Penis, balls, the whole tackle dangling out there for all to see is what the out-of-work steelworkers in Sheffield, England, call the full monty. The film of the same name, directed by Peter Cattaneo from a script by Simon Beaufoy — both making promising debuts in features — concerns the efforts of six laid-off males of odd shapes, various ages and uptight dispositions to earn a few bob by stripping. How to beat the Chippendales dancers who made a killing on a recent Ladies Night in Sheffield? Go full monty.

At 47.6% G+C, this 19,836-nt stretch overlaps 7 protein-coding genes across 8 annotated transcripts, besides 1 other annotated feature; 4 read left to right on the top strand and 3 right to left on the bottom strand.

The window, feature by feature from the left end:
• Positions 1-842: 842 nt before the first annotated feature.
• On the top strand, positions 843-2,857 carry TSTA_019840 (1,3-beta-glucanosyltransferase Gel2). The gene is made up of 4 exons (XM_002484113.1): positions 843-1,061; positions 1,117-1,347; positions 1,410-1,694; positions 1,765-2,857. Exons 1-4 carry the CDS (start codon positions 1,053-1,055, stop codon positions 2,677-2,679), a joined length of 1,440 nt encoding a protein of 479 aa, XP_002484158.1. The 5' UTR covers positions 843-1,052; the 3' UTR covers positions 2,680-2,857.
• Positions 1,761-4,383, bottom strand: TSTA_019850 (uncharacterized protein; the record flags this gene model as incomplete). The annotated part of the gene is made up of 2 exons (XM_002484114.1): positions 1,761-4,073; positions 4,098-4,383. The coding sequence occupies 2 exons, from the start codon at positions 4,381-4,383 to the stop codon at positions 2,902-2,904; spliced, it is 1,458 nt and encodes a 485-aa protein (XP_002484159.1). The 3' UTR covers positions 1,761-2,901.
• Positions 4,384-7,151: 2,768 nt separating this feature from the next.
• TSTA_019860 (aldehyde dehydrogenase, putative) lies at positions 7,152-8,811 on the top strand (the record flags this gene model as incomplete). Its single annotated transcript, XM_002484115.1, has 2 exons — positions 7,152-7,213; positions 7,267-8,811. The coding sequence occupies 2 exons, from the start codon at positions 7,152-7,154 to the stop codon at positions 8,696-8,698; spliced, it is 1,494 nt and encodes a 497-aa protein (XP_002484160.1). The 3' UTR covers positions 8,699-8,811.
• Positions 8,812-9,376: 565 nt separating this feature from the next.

Brazenly manipulative, this exuberant charmer still manages to be roaringly funny and subtly heartbreaking. All praise to a superb cast, led by Robert Carlyle — the psycho in Trainspotting — as Gaz, a divorced father who organizes the troupe to regain his pride. Equally fine are Tom Wilkinson as the older Gerald, Mark Addy as the chubby Dave, Steve Huison as the inhibited Lomper, Hugo Speer as the exhibitionist Guy and Paul Barber as Horse, who is not hung like his name suggests. When these Sheffield Village People finally strut onstage in front of their wives and families — the Tom Jones cover is “You Can Leave Your Hat On” — The Full Monty defines the phrase “crowd pleaser.” Hats off.